What are your favourite things to do and best kept secrets in the area? 

“There are lots of things to do in the area that are linked to the enogastronomic world.

Truffle hunting is big in the autumn! At this time of year the hills turn orange and scenery is magical. Then there are visits and tasting of the dozens of wineries of Barolo or Barbaresco –  most of them family run businesses, so they are deeply different from each other. Many shops in La Morra or Barolo (Vinoland etc.) now offer the opportunity to participate in vertical tastings, in order to practise your palate with old vintages of Barolo.

We also offer the opportunity to visit the many historical castles (in Barolo, in Grinzane Cavour, in Serralunga etc.) In recent years it has also become more and more popular to hike in our hills, following the trekking routes through the vineyards. Every season shows beautiful but different panoramas. If you are brave (in the summer time or autumn) why not try a balloon ride early in the morning to experience the sunrise in the Langhe?”

The vibrant wine bars of Neive!

We’ve noticed there are so many fantastic wine bars in all of the villages! When it comes to food do you have any favourite restaurants? And what is a classic local dish?

“In the area, it’s actually hard to choose only one restaurant! We have many excellent ones. Here are some of my favourites: Bovio in La Morra, Bercau in Verduno, Boccon divino in Bra, Ugo Alciati in Fontanafredda estate, Tota Virginia in Serralunga, Il Centro in Serralunga too, Uve in La Morra and Locanda in Cannubi in Barolo. 

Classic local dishes are: Carne Cruda di Fassona (think steak tartare), Vitello Tonnato (think Veal served in a creamy, mayonnaise-like sauce with capers & tuna), Tajarin (a golden pasta, often served with ragu), Agnolotti al Plin (tiny pasta parcels, filled with beef and cabbage, served in a cheesey, buttery sauce) Brasato al Barolo (beef & Barolo wine).”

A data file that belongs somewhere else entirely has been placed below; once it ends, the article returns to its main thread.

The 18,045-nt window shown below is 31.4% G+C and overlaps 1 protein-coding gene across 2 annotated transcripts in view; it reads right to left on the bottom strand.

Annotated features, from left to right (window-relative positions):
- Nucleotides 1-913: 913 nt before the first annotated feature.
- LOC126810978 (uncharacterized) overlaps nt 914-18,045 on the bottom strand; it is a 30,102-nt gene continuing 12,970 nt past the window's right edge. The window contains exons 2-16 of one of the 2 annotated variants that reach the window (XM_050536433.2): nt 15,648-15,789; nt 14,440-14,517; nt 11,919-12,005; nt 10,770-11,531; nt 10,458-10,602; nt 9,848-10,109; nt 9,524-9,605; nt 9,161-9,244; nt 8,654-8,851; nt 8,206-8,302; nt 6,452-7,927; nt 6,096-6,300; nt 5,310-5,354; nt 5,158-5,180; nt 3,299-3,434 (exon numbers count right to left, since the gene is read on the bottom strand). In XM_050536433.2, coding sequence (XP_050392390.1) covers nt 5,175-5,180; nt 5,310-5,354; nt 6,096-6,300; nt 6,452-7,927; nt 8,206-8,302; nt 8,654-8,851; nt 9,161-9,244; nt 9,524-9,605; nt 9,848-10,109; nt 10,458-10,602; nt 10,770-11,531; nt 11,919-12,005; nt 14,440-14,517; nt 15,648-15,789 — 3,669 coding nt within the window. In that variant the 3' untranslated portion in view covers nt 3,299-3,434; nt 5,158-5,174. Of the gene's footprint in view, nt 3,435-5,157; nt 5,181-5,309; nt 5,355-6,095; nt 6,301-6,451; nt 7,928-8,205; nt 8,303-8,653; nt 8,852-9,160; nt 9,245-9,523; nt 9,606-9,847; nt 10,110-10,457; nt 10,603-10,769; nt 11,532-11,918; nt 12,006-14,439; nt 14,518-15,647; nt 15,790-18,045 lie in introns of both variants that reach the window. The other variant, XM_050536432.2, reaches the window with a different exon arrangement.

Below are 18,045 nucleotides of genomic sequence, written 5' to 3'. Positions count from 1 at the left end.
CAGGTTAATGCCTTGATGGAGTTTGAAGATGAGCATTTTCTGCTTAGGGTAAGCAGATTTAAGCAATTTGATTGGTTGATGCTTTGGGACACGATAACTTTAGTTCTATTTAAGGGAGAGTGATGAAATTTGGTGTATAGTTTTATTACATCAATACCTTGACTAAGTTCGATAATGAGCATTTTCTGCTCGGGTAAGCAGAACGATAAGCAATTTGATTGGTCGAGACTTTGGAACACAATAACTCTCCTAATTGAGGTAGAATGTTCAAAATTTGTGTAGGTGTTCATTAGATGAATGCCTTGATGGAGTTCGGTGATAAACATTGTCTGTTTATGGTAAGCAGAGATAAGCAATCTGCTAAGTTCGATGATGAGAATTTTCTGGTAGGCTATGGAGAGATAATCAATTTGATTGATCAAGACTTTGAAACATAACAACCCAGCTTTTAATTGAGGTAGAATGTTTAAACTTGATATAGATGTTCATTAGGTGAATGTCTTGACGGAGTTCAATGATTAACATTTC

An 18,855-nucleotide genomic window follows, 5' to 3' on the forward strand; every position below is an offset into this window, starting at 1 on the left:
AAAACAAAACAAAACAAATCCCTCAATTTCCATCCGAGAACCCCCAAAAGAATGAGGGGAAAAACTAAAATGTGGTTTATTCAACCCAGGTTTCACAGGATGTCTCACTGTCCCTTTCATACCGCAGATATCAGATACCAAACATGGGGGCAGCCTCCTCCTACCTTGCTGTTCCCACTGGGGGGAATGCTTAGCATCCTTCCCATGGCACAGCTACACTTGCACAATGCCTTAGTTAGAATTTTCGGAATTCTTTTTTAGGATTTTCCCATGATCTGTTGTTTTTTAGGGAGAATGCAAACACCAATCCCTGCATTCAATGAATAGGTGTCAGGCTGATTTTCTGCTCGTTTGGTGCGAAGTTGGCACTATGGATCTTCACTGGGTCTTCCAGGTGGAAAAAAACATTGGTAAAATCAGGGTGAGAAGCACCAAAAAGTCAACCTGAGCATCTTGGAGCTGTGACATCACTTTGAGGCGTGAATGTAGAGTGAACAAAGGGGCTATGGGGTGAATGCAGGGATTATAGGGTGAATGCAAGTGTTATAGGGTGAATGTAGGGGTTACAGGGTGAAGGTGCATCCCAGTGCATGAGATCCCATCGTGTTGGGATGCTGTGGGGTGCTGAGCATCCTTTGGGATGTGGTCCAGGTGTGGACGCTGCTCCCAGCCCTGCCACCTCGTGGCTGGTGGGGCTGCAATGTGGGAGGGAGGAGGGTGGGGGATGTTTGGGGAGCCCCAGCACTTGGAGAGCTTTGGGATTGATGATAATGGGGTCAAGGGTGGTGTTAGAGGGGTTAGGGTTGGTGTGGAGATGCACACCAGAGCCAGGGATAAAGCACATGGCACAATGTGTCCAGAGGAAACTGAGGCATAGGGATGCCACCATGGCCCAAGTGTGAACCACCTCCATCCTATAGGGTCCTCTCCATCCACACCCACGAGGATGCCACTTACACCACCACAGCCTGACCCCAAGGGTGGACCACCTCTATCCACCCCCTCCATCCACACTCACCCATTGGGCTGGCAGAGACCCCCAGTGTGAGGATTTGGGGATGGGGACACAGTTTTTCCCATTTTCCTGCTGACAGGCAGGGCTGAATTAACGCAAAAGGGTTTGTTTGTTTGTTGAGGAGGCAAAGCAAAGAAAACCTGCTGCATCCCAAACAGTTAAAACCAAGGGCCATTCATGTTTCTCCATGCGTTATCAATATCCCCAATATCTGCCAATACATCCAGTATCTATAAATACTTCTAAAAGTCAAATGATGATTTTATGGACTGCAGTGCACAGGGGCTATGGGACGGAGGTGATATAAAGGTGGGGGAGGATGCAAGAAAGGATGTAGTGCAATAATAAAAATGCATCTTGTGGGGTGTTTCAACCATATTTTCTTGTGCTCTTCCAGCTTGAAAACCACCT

Your winery in La Morra is fascinating – what else do you recommend visitors do in La Morra?

“La Morra is becoming one of the reference points for the area tourism wise, this is mainly thanks to the incredible panoramic views that you can enjoy from our Belvedere Square, in Piazza Castello.

From the tourist office starts all the trekking routes in the vineyards, you can visit many different wineries, including Marcarini of course. In La Morra we have the famous Cappella del Barolo, which became the symbol of this wine (in Brunate single vineyard). It is a very particular chapel, painted by Sol LeWitt and David Tremlett.

You can’t miss the Gelato on the high street and you must try the Barolo Chinato, Dark Chocolate and Granita flavour Moscato d’Asti! The Gelateria is very dangerous as it is next door to the Marcarini wine shop!”

Thank you so much Chiara and Valeria, it has been wonderful spending time with you and learning about Barolo, La Morra and the region of Piedmont in general! I highly recommend visiting!